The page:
Actual Reduction to Practice by Patterson et al.
Drawing what we deem to be unduly rigid principles of law primarily from the case of Thurston v. Wulff, 164 F.2d 612, 35 CCPA 794, and applying them to the facts, the board concluded that no actual reduction to practice had been proved. On a review of all the evidence, and considering it as a whole, we do not have the slightest doubt that the invention was reduced to practice several times before December 23, 1954 or that the proof thereof is legally sufficient.
Thurston v. Wulff was a case in which the appellant argued that the rule of independent corroboration of inventors' testimony or notebook evidence was a harsh one and "should not be applied with its usual strictness in chemical cases where new compounds emanate from large and well-conducted laboratories in the ordinary course of business
In that case, we note, the issue before the court was the identity of a compound alleged to be γ-nitropimelic nitrile, that being the subject matter of the count. The alleged corroborating evidence apparently failed, technically, to establish the identity of the material which was physically in evidence, as of a date earlier than the critical date. We are not faced with such a situation in this case, which involves the question of whether a simple process, using known materials, was or was not practiced.
On other occasions we have been faced with similar applications of Thurston v. Wulff, as we were recently in Hasselstrom v. McKusick, 324 F.2d 1013, 51 CCPA 1008, wherein we reversed a finding of no corroboration and said:
In Gianladis v. Kass, 324 F.2d 322, 51 CCPA 753, we said:
The foregoing cases present no novel doctrine. In Buffington v. Blair, 121 F.2d 635, 28 CCPA 1382, this court said:
The continuous story here begins on 10 June 1954, the date of three notebook
There is a considerable quantity of other evidence as to events preceding those just outlined, events substantially contemporaneous therewith, and events following immediately thereafter which, in our judgment, more than adequately establish a reduction to practice on 10 June 1954. We will first refer to the testimony of Richard W. Dorst, which the board dismissed in toto along with the testimony of two other corroborating witnesses merely on the ground that they "offered no testimony concerning the observation of acts which could constitute actual reduction to practice * * *." (Our emphasis.) We think this is too narrow a view of the nature of corroborating evidence. It is tantamount to a requirement that corroboration requires every inventor to have a technically qualified observer at his side during every phase of the completion of an invention through actual reduction to practice, scarcely a workable or practicable rule of evidence.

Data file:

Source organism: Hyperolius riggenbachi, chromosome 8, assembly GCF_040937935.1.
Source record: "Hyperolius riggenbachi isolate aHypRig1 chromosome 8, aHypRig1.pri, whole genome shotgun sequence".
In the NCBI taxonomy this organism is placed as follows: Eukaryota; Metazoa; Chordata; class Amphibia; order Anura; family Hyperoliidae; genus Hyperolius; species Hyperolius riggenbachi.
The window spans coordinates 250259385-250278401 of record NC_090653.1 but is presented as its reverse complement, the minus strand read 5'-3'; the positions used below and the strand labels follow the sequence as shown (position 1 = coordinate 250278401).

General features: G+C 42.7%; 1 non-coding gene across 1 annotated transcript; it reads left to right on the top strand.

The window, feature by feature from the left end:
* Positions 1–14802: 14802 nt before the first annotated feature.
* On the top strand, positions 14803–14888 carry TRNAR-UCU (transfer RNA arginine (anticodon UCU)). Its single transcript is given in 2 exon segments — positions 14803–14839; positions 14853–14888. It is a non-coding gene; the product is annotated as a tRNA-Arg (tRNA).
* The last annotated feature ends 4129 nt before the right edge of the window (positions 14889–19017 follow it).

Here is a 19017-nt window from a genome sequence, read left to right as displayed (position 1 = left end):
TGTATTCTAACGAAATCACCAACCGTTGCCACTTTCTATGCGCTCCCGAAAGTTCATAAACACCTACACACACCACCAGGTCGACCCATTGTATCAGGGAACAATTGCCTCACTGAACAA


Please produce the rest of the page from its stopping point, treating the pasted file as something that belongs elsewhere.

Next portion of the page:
The witness Dorst, 36 at the time he testified, was then president of Dorsett Marine Division of Textron, builders of "Fiberglas" boats in three plants, which boats are made of "Fiberglas" cloth, mat, and woven roving combined with unsaturated polyester resins, cured, and known as Dorsett boats. From 1951 through September 15, 1955, he was employed by Chemical Process Company, hired as new products manager and made manager of the polyester division before the events herein took place. As such, he was concerned with the sale and development of polyester products. He was a graduate engineer with chemical training and prior experience in chemical manufacturing and a graduate of the Harvard Business School. Lissner was directly under his charge and worked with him on polyester technical service. In late April and early May of 1954, as shown by correspondence dated May 4, Dorst had been working on polyester promotion with the editor of Sunset Magazine, looking for do-it-yourself outlets for polyesters. A demonstration for the editor had been arranged for May 28. Dorst testified (several answers are here run together in narrative form):
Dorst then testified to having known about the 10 June 1954 laminated glass fabric panel above described and to seeing it within a matter of hours after it was made, though he did not say he watched the process. We continue with excerpts from his testimony:
Mr. Dorst then had his attention directed to a later test by Lissner recorded in his notebook under date of 6 Aug. 1954, witnessed the same day by Patterson, and seen "shortly thereafter" by Dorst. Dorst said:
In our judgment, Mr. Dorst's testimony has corroborative value of a high order. It is particularly to be noted in this case that the process of the count may be, and was, carried out using exactly the same polyester resins and the same catalysts already in use and being made and sold by Chemical Process Company